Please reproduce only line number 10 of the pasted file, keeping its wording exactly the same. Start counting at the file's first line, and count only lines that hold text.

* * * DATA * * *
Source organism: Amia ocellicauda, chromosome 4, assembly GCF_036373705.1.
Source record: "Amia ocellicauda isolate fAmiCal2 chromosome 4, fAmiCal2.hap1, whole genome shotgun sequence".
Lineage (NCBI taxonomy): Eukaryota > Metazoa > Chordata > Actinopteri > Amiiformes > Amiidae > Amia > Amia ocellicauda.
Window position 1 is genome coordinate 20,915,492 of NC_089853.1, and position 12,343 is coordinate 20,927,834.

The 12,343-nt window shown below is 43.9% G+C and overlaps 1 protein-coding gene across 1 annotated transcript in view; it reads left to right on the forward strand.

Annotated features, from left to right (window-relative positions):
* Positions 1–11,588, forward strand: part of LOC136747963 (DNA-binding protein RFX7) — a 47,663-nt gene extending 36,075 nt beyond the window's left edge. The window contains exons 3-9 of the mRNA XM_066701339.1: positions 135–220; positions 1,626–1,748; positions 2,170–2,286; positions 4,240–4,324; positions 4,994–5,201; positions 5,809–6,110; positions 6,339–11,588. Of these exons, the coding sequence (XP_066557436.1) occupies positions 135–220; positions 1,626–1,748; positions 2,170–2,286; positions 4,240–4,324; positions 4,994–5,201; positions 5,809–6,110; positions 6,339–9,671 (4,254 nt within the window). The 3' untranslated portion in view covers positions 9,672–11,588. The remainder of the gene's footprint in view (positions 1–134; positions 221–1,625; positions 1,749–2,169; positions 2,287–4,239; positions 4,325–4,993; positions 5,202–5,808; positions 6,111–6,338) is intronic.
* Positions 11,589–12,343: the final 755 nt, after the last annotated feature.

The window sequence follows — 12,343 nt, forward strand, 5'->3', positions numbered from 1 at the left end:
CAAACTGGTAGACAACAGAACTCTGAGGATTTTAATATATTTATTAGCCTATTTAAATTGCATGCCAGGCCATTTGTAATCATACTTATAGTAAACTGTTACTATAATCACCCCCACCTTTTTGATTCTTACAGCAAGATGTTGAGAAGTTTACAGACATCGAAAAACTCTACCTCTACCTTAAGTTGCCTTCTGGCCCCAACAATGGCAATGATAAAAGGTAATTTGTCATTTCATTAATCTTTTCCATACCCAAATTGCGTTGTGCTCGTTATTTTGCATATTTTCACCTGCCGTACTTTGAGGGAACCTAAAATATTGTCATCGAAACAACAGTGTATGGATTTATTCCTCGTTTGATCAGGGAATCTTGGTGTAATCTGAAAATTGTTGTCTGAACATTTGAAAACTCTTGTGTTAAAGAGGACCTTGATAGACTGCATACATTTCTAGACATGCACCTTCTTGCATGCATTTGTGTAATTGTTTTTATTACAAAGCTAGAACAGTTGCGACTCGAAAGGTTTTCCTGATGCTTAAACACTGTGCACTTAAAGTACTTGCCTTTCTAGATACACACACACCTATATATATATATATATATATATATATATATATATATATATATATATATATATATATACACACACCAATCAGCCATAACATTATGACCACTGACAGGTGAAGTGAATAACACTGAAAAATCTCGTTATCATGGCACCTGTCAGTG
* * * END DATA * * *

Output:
CAAACTGGTAGACAACAGAACTCTGAGGATTTTAATATATTTATTAGCCTATTTAAATTGCATGCCAGGCCATTTGTAATCATACTTATAGTAAACTGTTACTATAATCACCCCCACCTTTTTGATTCTTACAGCAAGATGTTGAGAAGTTTACAGACATCGAAAAACTCTACCTCTACCTTAAGTTGCCTTCTGGCCCCAACAATGGCAATGATAAAAGGTAATTTGTCATTTCATTAATCTTTTCCATACCCAAATTGCGTTGTGCTCGTTATTTTGCATATTTTCACCTGCCGTACTTTGAGGGAACCTAAAATATTGTCATCGAAACAACAGTGTATGGATTTATTCCTCGTTTGATCAGGGAATCTTGGTGTAATCTGAAAATTGTTGTCTGAACATTTGAAAACTCTTGTGTTAAAGAGGACCTTGATAGACTGCATACATTTCTAGACATGCACCTTCTTGCATGCATTTGTGTAATTGTTTTTATTACAAAGCTAGAACAGTTGCGACTCGAAAGGTTTTCCTGATGCTTAAACACTGTGCACTTAAAGTACTTGCCTTTCTAGATACACACACACCTATATATATATATATATATATATATATATATATATATATATATATATATATATATATACACACACCAATCAGCCATAACATTATGACCACTGACAGGTGAAGTGAATAACACTGAAAAATCTCGTTATCATGGCACCTGTCAGTG